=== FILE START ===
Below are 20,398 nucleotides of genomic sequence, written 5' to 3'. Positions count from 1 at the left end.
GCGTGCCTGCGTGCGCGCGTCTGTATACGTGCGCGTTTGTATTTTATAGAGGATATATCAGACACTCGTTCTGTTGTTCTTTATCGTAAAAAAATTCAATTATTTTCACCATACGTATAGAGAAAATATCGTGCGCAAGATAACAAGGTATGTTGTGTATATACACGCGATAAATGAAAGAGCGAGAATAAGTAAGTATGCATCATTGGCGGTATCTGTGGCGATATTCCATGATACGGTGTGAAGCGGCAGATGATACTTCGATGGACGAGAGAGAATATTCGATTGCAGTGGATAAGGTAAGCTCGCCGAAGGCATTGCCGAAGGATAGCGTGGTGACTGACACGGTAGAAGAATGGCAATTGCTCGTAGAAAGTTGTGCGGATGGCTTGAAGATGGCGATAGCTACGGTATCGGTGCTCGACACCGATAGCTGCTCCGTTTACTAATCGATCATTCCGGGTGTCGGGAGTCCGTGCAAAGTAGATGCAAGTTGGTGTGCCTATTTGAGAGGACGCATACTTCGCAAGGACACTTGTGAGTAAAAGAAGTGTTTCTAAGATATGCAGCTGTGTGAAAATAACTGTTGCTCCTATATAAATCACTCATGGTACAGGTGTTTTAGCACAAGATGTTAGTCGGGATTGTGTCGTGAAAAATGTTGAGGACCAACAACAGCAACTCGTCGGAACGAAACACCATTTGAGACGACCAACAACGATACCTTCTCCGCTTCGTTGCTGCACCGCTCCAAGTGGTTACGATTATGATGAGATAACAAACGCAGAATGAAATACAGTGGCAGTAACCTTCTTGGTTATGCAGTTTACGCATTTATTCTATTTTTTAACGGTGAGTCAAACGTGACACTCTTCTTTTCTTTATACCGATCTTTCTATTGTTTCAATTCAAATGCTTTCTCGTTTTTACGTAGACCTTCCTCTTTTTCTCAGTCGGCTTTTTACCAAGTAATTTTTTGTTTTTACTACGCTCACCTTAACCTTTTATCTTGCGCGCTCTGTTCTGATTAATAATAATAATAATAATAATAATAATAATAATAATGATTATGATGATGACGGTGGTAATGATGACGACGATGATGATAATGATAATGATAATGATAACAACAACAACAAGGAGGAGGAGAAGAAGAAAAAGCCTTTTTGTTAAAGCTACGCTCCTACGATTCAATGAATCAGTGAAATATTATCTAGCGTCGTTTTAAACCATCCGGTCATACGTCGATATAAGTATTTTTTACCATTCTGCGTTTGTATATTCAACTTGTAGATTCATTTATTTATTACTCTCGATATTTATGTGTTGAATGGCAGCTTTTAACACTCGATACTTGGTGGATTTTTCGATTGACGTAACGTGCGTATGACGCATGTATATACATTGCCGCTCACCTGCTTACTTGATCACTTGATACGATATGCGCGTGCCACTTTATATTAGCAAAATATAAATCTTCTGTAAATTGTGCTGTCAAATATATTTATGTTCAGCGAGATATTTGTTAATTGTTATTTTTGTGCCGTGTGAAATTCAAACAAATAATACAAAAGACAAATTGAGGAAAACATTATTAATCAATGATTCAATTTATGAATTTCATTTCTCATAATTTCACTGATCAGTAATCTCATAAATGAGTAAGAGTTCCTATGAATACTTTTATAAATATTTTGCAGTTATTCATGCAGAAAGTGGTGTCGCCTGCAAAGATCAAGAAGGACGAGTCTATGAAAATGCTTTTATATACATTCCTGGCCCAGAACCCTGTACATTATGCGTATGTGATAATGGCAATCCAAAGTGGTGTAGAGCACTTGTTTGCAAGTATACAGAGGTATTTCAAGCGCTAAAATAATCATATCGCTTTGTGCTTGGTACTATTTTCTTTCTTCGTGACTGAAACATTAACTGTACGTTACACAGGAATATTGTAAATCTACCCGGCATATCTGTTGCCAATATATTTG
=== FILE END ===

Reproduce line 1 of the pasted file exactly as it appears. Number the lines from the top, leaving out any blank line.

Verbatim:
Below are 20,398 nucleotides of genomic sequence, written 5' to 3'. Positions count from 1 at the left end.